2. 3. 4. 5. 6. Hemodymanic mediated Glomerulonephritis Acute tubular necrosis Interstitial nephritis Papillary necrosis Obstructive uropathy

4- Acute Allergic Interstitial Nephritis Due to hypersensitivity to medications T- Cell mediated Antibiotics: penicillin, cephalosprorins and sulfonamides. Vancomycin (therapeutic drug monitoring is essential, 5% alone produce AKI and percentage increases to 35% when adding

other nephrotoxic drug). NSAID (fenoprofen) PPI: proton pump inhibitors (omeprazole) Calcineurin inhibitors: cyclosporin Drug toxicity is responsible for 1827% of Acute Renal injury in USA 6 major mechanisms are involved: 1. 2. 3.

4. 5. 6. Hemodymanic mediated Glomerulonephritis Acute tubular necrosis Interstitial nephritis Papillary necrosis Obstructive uropathy 5- Papillary Necrosis

Death of renal papillae due to Analgesics (aspirin, acetaminophen, phenacetin and NSAID),morphin is choice,avoid meperidine and propoxyphen Diabetic nephropathy Kidney infection Renal transplantation Sickle cell anemia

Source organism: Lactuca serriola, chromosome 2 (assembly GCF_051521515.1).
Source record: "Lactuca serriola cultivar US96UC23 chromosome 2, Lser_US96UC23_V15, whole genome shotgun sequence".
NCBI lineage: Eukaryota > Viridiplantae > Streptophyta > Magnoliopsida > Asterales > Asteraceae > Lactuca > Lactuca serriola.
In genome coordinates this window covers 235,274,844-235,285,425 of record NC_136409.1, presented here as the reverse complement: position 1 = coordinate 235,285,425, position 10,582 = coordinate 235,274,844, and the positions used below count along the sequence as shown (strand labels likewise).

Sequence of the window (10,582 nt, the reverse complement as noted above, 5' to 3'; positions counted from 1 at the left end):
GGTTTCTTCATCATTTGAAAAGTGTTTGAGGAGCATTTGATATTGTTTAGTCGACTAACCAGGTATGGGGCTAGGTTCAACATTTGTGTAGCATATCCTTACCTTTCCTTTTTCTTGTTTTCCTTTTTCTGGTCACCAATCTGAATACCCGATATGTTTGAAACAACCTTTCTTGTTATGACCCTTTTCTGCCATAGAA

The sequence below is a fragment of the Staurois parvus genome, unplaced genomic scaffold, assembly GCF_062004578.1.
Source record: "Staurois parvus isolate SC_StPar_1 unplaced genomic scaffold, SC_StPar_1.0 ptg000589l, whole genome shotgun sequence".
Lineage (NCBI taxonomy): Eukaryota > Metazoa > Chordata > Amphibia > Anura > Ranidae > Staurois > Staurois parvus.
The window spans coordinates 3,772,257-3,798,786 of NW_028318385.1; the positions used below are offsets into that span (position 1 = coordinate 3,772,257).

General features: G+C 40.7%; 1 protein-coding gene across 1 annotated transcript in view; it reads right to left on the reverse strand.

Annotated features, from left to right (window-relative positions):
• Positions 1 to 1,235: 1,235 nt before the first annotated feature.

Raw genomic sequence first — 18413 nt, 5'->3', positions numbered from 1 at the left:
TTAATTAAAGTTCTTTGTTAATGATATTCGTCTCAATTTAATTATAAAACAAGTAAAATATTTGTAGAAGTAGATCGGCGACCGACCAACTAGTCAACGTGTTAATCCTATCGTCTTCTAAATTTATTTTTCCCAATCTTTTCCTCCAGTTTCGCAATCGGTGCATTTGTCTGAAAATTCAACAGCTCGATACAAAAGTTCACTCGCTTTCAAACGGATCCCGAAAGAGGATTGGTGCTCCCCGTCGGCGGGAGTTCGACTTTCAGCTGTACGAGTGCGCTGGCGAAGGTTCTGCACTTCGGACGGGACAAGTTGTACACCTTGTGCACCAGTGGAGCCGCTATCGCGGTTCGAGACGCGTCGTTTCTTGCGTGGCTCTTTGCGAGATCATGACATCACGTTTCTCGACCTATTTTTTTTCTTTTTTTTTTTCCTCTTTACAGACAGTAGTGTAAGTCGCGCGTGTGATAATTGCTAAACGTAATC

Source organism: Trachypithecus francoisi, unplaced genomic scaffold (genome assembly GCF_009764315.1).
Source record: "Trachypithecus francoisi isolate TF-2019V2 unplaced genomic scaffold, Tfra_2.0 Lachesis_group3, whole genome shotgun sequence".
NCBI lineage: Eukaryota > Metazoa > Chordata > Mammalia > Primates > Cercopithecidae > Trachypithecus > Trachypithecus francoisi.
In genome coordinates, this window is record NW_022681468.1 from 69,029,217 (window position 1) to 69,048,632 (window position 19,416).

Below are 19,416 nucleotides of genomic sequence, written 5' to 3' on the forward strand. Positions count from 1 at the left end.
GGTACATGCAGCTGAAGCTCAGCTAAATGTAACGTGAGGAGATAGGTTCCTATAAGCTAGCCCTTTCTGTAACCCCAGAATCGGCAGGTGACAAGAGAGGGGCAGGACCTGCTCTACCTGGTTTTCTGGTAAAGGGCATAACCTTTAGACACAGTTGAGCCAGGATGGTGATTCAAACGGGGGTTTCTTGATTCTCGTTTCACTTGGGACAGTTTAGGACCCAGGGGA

Drug toxicity is responsible for 1827% of Acute Renal injury in USA 6 major mechanisms are involved: 1. 2. 3. 4. 5. 6.

Hemodymanic mediated Glomerulonephritis Acute tubular necrosis Interstitial nephritis Papillary necrosis Obstructive uropathy 6- Obstructive nephropathy Due to mechanical obstruction

Mainly stone formation Acyclovir (hydration of patients is critical) Sulfadiazine Methotrexate Anticonvulsants: Generalized seizure occur in severe uremia

Phenytoin frequently used for treatment Phenytoin absorption is slow and erratic Hepatic metabolism is concentration dependent and saturable Concentration of active ,free drug is higher in uremia . Seizure is a manifestation of toxicity Free serum phenytoin concentration measurement should done Hypoglycemic drugs : 46%

of new dialysis patient have DM Kidney account for 30% elimination of insulin Initial drug dose should be low and titrate carefully Risk of metformin accumulation and lactic acidosis increase with age and renal failure